This section details the current Australian Immigration policy guidelines for all those who arrive in Australia without a visa.


The human right to seek asylum is enshrined in the 1951 United Nations Refugee Convention and the 1967 Protocol Relating to Refugees. Australia is a signatory to both agreements, alongside 142 other nations [1,3].

At the end of 2011 the United Nations estimated that there were over 16 million refugees and asylum seekers worldwide [2]. Australia provides 13,750 places each year in total for refugee and humanitarian entrants to Australia [10]. This is roughly 0.3% of the world’s refugees [10]. In 2010, refugee and humanitarian entrants composed just 6.6% of the immigrants Australia accepts each year – the lowest since 1975 [10].

Australia ranks 48th in the world in terms of the numbers of refugees it hosts, but this rank is 62nd relative to population size and 87th based on wealth per capita [10].



This is the Coalition Government’s military-led strategy to deter and prevent people seeking asylum arriving by boat in Australian waters [11].

The policy includes:

  • Reintroducing TPVs
  • Further developing Australia’s off-shore processing centres
  • Intercepting and turning back boats carrying refugees to Australia
  • Denying refugee status to those who they suspect have destroyed/damaged their documents

Border Protection is now classified as part of the Department of Immigration’s portfolio, labelling asylum seekers as a security emergency (rather than a humanitarian one) [11].



Australia is the only country where detention is mandatory for all those who arrive without a visa [5].

  • Under the current Australian Refugee and Humanitarian program, all those who arrive in Australia without a pre-approved visa are detained (unless they’re granted a temporary bridging visa) [5].

Australia is the only country that allows indefinite detention [5].

  • Regardless of circumstances, those who are detained can be held there indefinitely until they are given a visa or leave the country [6].

The Australian government has no obligation to remove them from detention [6].

  • Even if a person is found to be no risk to the Australian community, or detention is causing them serious harm.

Asylum seekers are often detained for 6-12 months [5].

  • As of 31 December 2012, 8.4% had been in detention for over a year [5].



Refugees arriving by boat without a visa are transferred to and detained in off-shore processing centres

  • These are situated in PNG (Manus Island), East Timor and Nauru [8].
  • They are detained until they are processed and declared a genuine refugee [8].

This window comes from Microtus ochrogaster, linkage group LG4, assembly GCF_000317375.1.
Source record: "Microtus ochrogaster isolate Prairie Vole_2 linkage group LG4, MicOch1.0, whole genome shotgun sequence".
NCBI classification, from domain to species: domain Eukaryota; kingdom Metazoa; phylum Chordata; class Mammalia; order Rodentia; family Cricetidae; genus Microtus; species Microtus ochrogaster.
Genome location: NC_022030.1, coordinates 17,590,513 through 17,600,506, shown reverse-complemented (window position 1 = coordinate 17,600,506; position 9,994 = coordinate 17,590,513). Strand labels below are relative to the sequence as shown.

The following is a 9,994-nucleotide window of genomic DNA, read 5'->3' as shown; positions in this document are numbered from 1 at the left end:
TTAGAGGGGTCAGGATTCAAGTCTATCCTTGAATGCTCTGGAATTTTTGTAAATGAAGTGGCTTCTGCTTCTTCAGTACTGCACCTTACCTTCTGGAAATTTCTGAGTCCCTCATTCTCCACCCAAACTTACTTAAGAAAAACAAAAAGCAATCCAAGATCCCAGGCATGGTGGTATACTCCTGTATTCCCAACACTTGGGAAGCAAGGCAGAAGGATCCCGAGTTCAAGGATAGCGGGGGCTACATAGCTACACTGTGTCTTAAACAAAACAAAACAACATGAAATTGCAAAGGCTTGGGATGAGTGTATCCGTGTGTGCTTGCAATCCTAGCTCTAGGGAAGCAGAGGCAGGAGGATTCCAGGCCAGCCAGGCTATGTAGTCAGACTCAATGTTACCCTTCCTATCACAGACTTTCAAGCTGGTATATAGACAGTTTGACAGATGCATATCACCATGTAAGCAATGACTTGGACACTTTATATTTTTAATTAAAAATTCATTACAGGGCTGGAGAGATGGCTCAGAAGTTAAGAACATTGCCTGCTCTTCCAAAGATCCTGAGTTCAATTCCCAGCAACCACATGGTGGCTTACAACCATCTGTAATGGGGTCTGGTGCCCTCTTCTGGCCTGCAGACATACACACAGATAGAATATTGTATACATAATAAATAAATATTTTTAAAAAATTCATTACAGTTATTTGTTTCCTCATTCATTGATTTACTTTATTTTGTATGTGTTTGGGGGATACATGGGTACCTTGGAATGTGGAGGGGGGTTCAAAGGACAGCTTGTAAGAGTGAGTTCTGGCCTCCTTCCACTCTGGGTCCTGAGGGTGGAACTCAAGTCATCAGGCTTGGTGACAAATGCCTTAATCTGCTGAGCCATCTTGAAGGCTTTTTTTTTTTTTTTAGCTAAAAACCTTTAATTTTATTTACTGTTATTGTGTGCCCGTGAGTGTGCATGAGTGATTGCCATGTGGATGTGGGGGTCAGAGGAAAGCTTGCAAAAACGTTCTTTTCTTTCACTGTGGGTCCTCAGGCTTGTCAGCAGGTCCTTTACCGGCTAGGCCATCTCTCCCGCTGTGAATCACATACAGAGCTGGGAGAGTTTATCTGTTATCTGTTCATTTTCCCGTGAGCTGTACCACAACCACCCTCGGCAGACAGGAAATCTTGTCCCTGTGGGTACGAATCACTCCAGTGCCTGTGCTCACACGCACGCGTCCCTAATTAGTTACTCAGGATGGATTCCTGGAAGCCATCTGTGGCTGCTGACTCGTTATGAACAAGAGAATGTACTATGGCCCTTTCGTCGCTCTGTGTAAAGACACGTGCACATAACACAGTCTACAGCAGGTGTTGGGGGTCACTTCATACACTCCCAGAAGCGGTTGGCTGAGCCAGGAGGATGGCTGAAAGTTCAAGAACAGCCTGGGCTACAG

• Off shore processing centres were shut down in 2008, only to be re-introduced in 2012 [8].

The Regional Resettlement Agreement

As of July 19 2013, all refugees arriving by boat without a visa can never settle in Australia

  • They are sent to PNG for detainment, processing and re-settlement [7].
  • This policy applies to all arrivals, including vulnerable groups such as pregnant women, children, unaccompanied minors [7].
  • There is no limit to the number of people who can be transferred to PNG [7].



Reintroduced in October 2013, TPVs can be given to refugees and asylum seekers who have arrived without a visa and fulfil Australia’s protection obligations [9].

People are only granted TPVs after they are detained, processed and found to be a refugee [9].

TPVs come with a number of limiting conditions [9]

  • Recipients can work and children can access public education.
  • They have limited access to medical and welfare services
  • They cannot travel overseas or apply for family reunion visas for loved ones

TPVs can last for up to 3 years (but can be granted for shorter periods) [9].

  • Once expired, the recipient must re-apply, with no guarantee of approval.
  • They may apply for a permanent protection visa at the discretion of the Minister.



Next: The Effect of Australia’s Policy on Refugee Mental Health


  1. Steel Z, Chey T, Silove D et al. Association of Torture and Other Potentially Traumatic Events With Mental Health Outcomes Among Populations Exposed to Mass Conflict and Displacement: A Systematic Review and Meta-analysis.JAMA. 2009;302(5):537-549.
  2. Bull M, Schindeler E, Berkman D et al. Sickness in the System of Long-term Immigration Detention. Journal of Refugee Studies. 22 Jun 2012;26(1):47-68.
  3. Steel Z. Silove D, Brooks R et al. Impact of immigration detention and temporary protection on the mental health of refugees. British Journal of Psychiatry. 2006; 188, 58-64.
  4. Newman L, Proctor N, Dudley M. Seeking asylum in Australia: immigration detention, human rights and mental health care. Australasian Psychiatry. 2013; 21(4): 316-320.
  5. Phillips J & Spinks H. Immigration detention in Australia. Parliamentary Library. 2013. Available from: Parliamentary Library
  6. Australia’s Offshore Humanitarian Program: 2012-2013 [Internet]. Canberra: Department of Immigration and Citizenship; 2013. Available from:
  7. Fact Sheet: Regional Resettlement Arrangements [Internet]. Australian Government; 2013. Available from:
  8. Immigration detention and offshore processing on Christmas Island [Internet]. Sydney: Australian Human Rights Commission; 2009. Available from:
  9. Refugee Review Tribunal. Protection Visas. In: Guide to Refugee Law In Australia [Internet]. Sydney: Commonwealth of Australia; 2014. Available from:
  10. Fact sheet: Australia vs. the World. Melbourne: The Asylum Seeker Resource Centre; 2012. Available from:
  11. The Coalitions Operation Sovereign Borders Policy [Internet]. Barton: Liberal Party of Australia, National Party of Australia; 2013. Available from: